CEOs must do more than establish corporate values. Look at what your actions tell employees.
The Wall Street Journal
October 3, 2016
In describing what caused a recent retail-banking debacle, the CEO said that employees failed to honor the bank’s culture. They did not do the thing we asked, namely to “put the customer first.”
This is not the first time I have seen corporate leaders blame a flaw in the “culture” for major shortfalls in their company’s performance. I believe this represents a serious misunderstanding of how institutional culture is created and the role it plays in defining corporate behavior.
Culture is often described by a statement of values that all employees are expected to follow. Pick 10 companies. Go to their websites or annual reports and look at the value statements listed there. You will most likely find:
• “We work for our customers.”
• “We respect diversity.”
• “We are dedicated to our employees’ success.”
• “We believe in supporting the communities in which we operate.”
These statements are for the most part extraordinarily similar. But look inside these companies and you will learn that a common vocabulary does not lead to common behavior.
What is critical to understand here is that people do not do what you expect but what you inspect. Culture is not a prime mover. Rather it is a derivative. It forms as a result of signals employees get from the corporate processes that structure their work priorities.
Compensation is one of the most important of these processes. If the reward system pays a premium for one kind of behavior, that’s what will determine employee behavior—regardless of the words enshrined in the value statement.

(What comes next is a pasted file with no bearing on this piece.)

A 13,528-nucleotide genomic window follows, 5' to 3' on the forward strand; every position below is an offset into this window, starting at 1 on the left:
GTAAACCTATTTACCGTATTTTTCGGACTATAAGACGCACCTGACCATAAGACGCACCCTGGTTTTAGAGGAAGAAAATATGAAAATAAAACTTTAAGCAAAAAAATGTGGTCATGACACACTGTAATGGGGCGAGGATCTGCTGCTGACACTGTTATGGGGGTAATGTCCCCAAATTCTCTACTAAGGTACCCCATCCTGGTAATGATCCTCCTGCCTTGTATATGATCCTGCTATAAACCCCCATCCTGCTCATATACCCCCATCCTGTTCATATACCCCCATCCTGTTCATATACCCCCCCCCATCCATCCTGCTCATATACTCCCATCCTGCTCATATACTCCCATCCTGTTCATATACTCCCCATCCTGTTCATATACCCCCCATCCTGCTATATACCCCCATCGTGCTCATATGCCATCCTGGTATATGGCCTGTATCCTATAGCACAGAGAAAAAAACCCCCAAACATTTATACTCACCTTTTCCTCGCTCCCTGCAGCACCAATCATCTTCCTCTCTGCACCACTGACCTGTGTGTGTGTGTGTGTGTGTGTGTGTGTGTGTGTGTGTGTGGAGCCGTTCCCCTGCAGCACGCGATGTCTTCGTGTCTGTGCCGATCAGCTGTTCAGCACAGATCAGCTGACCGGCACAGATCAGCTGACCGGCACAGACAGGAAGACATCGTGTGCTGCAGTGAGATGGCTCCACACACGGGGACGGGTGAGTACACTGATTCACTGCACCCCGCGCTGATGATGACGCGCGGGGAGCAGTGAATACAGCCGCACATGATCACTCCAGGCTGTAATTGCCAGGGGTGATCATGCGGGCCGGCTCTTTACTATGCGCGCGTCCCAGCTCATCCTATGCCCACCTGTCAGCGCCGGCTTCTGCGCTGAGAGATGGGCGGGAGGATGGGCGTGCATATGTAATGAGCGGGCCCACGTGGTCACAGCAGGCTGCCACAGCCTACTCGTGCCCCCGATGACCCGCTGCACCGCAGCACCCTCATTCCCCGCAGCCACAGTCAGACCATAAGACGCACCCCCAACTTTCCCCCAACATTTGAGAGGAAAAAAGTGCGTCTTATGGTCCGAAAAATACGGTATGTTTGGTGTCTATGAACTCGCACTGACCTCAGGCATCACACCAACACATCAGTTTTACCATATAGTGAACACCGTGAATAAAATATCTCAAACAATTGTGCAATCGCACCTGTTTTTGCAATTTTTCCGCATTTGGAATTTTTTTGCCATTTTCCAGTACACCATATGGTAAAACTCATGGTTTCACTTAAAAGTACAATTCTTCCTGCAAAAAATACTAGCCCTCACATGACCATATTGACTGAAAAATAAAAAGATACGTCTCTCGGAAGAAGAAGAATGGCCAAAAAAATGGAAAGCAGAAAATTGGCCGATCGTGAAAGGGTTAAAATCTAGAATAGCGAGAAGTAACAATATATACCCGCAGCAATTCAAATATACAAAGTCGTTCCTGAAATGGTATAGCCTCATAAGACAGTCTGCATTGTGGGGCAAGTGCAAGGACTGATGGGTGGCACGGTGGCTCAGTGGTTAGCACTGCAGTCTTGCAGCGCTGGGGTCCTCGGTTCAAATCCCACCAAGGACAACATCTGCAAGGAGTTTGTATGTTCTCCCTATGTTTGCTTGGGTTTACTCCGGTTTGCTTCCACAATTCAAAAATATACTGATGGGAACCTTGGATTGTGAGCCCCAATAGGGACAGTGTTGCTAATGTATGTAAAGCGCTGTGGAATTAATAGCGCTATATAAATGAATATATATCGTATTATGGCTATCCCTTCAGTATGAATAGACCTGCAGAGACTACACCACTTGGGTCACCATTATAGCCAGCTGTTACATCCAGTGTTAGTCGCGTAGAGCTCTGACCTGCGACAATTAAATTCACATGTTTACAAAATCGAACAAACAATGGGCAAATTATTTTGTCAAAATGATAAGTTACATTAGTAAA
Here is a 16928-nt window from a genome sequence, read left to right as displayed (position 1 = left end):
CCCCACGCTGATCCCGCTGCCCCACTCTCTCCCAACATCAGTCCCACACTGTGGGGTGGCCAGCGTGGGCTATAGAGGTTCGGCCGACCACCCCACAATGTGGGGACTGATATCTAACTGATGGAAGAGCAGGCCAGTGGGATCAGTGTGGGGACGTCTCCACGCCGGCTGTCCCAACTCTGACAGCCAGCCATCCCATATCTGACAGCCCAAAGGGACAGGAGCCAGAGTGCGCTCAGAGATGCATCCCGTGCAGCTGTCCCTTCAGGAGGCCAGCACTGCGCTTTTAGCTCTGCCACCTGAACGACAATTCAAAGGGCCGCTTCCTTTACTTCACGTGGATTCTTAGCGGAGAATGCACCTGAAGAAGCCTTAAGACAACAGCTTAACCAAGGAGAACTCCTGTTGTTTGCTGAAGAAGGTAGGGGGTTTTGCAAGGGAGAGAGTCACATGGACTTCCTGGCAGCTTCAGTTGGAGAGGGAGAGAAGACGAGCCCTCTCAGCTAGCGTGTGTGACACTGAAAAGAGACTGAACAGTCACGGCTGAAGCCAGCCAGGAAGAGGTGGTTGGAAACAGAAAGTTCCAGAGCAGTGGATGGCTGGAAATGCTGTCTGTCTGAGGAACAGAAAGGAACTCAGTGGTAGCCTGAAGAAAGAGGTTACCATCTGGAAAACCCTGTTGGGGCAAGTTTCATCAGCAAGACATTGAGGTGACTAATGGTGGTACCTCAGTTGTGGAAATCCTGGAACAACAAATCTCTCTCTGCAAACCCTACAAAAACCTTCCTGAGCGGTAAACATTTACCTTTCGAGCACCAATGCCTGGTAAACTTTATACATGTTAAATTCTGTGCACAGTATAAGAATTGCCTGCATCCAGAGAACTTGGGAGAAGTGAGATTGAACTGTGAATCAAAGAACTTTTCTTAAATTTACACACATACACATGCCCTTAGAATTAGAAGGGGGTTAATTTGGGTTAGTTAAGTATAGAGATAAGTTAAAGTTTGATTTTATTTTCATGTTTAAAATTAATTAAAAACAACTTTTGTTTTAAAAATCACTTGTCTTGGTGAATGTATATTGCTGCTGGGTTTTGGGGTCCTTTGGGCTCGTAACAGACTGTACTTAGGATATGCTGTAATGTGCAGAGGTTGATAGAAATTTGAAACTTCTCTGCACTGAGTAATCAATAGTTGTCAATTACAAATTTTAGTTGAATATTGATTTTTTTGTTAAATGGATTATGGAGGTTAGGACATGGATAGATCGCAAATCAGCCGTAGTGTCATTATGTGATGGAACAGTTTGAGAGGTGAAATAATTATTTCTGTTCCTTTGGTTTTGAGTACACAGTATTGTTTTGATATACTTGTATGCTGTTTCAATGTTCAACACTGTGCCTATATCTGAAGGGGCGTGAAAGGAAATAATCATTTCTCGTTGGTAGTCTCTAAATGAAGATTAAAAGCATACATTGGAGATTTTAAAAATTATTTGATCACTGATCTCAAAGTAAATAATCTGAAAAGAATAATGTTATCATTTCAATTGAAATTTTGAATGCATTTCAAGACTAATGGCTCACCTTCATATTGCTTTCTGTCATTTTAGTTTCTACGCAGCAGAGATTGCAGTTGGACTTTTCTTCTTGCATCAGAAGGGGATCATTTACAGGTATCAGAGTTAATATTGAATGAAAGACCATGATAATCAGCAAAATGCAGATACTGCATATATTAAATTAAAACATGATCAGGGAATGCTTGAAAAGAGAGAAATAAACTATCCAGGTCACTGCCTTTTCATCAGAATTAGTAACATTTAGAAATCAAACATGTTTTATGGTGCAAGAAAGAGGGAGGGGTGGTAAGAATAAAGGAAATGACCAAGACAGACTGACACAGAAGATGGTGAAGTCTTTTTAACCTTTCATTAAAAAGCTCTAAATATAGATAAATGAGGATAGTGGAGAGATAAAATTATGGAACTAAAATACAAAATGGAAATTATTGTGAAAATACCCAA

If the financial-reporting system focuses entirely on short-term operating results, that’s what will get priority from employees. If you want employees to care a lot about customers, then customer-satisfaction data should get as prominent a place in the reporting system as sales and profit.
Look at who gets the atta-boy and atta-girl treatment at corporate meetings. Is it the leaders in meeting financial targets—or is it those who raise concerns regarding marketing programs that give priority to corporate goals at the expense of true customer needs?
And those sincere expressions of commitment to diversity by the CEO? Obviously helpful. But what really matters is which programs suggested by the HR department—such as executive coaches, neutral-gender parental leave and others—actually get through the budgeting process. Believe me, the budget process is almost as powerful as the compensation process in shaping corporate culture.
Communication is another important process. All too often, the CEO in his or her state-of-the-union address in January will proclaim a commitment to investing in the future, seizing new growth opportunities and accelerating R&D expenditures. And then six weeks later in the middle of February comes a memo from the chief financial officer stating that first-quarter budgets are running behind and all discretionary expenditures are to be put on hold and all new hiring is to be suspended. Now which of those communications do you believe shapes employees’ view of what really matters and, therefore, what they see as the true cultural priorities of their company?
It is the cumulative effect of all of these processes: compensation, performance measurement, recognition, etc. that shape what we describe as corporate culture.
So for any CEO who wants to understand the real culture in his or her company: Do not look at the value statement in the new employee handbook. Go deep and understand what each process in the company is telling employees is important. Again, people do not do what you expect but what you inspect.
Don’t misconstrue my message: Creating expectations and communicating goals is a worthy and important responsibility of corporate leaders. But if these are not followed up on by a comprehensive and continual assessment of the alignment of all major corporate processes with those goals, the leaders will be listening to the sound of one hand clapping.
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